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The future of the sea? How the ocean economy can fight plastic pollution.

By Stefan Ranstrand - 01 Jun 2018 12:10:0 GMT
The future of the sea? How the ocean economy can fight plastic pollution.

Both the open sea (with gyres) and the most pristine reefs (with microplastics ingestion) are suffering from multiple sources of plastic pollution. TOMRA is sorting out answers we need to apply to many more countries, not simply in the UK.Coral Reef; Credit: © Johnny Chen

Society is becoming increasingly aware of the perils facing our oceans, and the new Foresight Future of the Sea report from the UK government puts the ocean plastic pollution crisis into sharp focus

Plastic accounts for around 70 percent of all litter in the ocean and the amount is set to triple between 2015 and 2025, according to the report. The long-term result of this is that, by 2050, the ocean will contain more plastic by weight than fish, meaning an increased risk to sea creatures, marine biodiversity and pollution on beaches.

This crisis also has economic and social implications with many areas of human activity impacted, from the food supply chain and global economy to employment and trade.

Innovations in science and technology led by forward-thinking companies and governments are key to avoiding this disaster scenario. The Foresight Future of the Sea authors highlight the role that this ‘ocean economy’ will play in helping us understand and solve long-term issues affecting the sea.

What is the ocean economy?

The ocean economy represents all organisations and companies that operate directly or indirectly in the marine environment, from shipping and fishing businesses to offshore renewable energy farms and plastics recycling operations.

This economic value in the UK is predicted to double to $3 trillion (£2 trillion) by 2030, according to the Foresight Future of the Sea report, much of which is driven by the need to understand and solve problems facing the ocean

Among the many innovations which could revolutionize the ocean economy are autonomous vessels, which provide an unprecedented opportunity to explore and research deep-sea areas, and other emerging technologies such as deep-sea mining. Innovations like these are creating a new generation of economic activity, all invested in the oceans.

When it comes to reducing ocean plastic pollution, though, the most effective innovations could be implemented on land. After all, prevention is better than cure. The report states that “the major response to ocean plastic pollution is likely to lie in preventing it from entering the sea”.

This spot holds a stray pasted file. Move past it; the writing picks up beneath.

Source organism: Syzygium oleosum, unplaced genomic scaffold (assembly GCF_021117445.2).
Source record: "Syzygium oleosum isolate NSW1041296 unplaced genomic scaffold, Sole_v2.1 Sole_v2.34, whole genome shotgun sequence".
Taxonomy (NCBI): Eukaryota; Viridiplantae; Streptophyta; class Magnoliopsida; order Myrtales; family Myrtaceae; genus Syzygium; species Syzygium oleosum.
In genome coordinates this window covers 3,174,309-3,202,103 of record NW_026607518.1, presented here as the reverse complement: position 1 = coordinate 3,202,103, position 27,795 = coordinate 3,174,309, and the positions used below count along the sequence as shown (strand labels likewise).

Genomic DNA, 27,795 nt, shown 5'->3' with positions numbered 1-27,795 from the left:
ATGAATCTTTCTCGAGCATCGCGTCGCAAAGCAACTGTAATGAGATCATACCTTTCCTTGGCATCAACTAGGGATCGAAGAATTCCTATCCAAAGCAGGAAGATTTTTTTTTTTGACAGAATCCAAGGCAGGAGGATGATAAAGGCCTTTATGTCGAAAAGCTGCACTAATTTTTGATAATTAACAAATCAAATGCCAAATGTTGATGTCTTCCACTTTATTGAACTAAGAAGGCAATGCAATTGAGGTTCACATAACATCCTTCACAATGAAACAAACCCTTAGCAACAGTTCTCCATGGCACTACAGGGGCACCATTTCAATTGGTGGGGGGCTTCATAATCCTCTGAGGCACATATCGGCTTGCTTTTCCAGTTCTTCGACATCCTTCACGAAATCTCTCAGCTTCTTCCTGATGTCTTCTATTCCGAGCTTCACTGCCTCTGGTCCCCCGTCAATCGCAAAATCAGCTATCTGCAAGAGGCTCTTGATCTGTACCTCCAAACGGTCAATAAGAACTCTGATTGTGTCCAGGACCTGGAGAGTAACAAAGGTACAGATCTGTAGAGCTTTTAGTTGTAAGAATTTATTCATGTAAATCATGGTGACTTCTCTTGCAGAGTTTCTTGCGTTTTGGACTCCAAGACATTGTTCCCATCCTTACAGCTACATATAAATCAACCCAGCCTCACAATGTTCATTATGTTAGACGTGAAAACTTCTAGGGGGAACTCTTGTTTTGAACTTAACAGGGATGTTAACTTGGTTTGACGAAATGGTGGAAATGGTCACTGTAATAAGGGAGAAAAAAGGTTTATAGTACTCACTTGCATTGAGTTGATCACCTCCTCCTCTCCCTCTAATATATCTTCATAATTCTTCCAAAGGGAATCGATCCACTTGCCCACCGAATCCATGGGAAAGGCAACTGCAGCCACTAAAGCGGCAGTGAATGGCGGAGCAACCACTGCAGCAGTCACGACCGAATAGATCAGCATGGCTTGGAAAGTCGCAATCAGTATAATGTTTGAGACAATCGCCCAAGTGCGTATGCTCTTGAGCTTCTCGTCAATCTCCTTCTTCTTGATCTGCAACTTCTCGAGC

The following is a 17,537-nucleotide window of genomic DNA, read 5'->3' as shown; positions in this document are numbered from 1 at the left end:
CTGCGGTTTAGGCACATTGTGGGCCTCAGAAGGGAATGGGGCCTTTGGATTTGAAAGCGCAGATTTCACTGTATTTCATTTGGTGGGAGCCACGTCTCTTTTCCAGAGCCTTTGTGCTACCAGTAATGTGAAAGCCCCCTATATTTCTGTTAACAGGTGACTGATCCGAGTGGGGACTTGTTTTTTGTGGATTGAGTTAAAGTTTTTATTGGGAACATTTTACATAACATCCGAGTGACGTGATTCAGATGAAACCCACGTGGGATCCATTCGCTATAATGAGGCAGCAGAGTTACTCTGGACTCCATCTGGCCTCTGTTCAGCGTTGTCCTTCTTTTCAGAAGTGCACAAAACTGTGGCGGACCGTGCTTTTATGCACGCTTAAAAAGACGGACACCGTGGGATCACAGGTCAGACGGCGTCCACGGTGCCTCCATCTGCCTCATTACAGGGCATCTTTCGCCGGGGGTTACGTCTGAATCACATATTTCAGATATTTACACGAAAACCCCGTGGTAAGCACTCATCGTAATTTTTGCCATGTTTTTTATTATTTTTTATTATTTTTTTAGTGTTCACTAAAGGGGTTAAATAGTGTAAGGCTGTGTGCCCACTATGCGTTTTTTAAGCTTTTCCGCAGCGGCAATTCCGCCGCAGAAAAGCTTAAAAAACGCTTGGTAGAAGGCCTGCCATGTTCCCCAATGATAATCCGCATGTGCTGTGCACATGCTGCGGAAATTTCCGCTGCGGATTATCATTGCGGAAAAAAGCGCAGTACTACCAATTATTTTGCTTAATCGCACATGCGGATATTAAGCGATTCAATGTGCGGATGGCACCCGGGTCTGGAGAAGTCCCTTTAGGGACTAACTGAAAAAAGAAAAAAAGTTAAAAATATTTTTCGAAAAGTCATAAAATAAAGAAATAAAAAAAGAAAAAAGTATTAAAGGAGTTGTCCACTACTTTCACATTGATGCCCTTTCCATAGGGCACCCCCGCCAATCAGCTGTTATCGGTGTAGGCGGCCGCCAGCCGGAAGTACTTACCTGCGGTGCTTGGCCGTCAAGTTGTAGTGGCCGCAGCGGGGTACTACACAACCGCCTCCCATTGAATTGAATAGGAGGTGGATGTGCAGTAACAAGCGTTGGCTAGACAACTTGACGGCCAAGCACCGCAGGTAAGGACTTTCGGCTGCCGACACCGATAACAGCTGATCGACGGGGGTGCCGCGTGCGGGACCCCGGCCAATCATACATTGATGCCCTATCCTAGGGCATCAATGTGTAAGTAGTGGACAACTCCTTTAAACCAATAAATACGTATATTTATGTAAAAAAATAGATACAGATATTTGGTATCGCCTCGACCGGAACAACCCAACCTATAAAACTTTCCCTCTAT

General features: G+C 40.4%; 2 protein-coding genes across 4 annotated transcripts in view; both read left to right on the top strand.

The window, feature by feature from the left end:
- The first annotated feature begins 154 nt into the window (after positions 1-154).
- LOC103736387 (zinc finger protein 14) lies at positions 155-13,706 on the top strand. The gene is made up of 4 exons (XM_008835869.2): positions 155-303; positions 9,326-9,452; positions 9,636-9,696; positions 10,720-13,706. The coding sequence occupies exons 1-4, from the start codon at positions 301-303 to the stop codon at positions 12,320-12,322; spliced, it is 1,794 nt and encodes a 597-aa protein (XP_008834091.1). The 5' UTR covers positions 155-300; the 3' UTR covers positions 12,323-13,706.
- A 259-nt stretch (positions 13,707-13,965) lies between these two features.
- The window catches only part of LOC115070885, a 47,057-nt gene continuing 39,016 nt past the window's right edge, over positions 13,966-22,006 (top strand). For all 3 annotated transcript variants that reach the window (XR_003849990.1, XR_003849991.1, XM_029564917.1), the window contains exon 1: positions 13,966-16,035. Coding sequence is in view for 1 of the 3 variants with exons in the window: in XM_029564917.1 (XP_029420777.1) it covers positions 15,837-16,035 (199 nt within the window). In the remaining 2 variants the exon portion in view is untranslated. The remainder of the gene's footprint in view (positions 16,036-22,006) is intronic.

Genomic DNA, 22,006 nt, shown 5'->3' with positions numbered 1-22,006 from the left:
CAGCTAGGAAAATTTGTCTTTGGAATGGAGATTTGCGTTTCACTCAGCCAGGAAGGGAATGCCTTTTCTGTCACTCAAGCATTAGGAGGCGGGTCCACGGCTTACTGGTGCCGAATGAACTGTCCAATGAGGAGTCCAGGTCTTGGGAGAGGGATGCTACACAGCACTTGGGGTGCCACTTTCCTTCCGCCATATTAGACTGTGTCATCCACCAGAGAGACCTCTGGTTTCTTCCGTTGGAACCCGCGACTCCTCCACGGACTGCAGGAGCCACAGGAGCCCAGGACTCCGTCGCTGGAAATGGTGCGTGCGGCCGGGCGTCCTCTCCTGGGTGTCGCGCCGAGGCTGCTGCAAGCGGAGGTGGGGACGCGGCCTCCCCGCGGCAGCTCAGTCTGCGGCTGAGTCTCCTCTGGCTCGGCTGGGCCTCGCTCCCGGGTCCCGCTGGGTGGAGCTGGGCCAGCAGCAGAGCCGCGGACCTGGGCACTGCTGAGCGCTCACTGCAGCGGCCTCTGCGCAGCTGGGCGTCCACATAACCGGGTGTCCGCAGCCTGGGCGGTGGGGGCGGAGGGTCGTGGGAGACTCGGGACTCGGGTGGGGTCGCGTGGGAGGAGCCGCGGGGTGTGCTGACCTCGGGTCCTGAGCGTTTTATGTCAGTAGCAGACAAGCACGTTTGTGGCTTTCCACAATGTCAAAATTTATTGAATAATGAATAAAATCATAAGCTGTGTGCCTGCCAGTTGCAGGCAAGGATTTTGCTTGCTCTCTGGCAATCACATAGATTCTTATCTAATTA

How to reduce ocean plastic pollution

Perhaps the most effective way to reduce ocean plastic pollution is to prevent it reaching the sea in the first place. It sounds simple, but in fact a staggering 32 percent of the 78 million tonnes of plastic packaging produced annually is lost into the natural and built environment. Only ten percent of this plastic is recycled, and the majority of these recycling processes (eight percent) only recycle plastic into lower-value applications. Not exactly the circular economy we are striving for.

We need to reverse these figures – recycling more plastic, more effectively. At TOMRA we believe in a dual approach, optimizing both the collection and sorting of plastics.

Firstly, the challenge is to increase recycling rates among consumers, which can be achieved using container deposit schemes and reverse vending machines. For effective recycling or reuse of plastic bottles – as well as other used containers such as cans and glass bottles – reverse vending machines provide automated collecting, sorting and handling.

When these advanced sensor-based machines are placed near convenient retail spaces, such as supermarkets, collection solutions drive huge changes in consumer behaviour. In Norway, where TOMRA pioneered the first reverse vending machines in 1972, recycling rates for plastic bottles are 97%, compared with the UK, where only curb-side recycling is used and recycling rates are 57%.

Once collected, the resources need to be efficiently separated through automated sorting. Highly advanced technology at waste management centers can precision-sort various types of waste, ensuring the highest possible yield from recyclable materials. TOMRA’s revolutionary technology – such as Autosort, Combisense and X-Tract sorters – plays a key role in optimizing resource productivity, particularly in waste management and recycling, where sensor-based technology can be used to increase precision and streamline processes.

The Future of the Sea?

Current forecasts for the future of the sea make for difficult reading – but it doesn’t have to be this way. To achieve the ambitious aim of reducing and eliminating ocean plastic waste, we need to implement state-of-the-art approaches that push boundaries. It may seem counter intuitive, but a key part of the ocean economy’s solution could come from sensor-based sorting technology on dry land – in supermarket entrances and recycling sorting centers.

TOMRA’s mission is to lead the resource revolution, rethinking how we obtain, use, reuse and optimize the world’s resources. We welcome the Foresight Future of the Sea report, the important messages it raises about the challenges facing ocean plastic waste and the opportunities this presents for the ocean economy.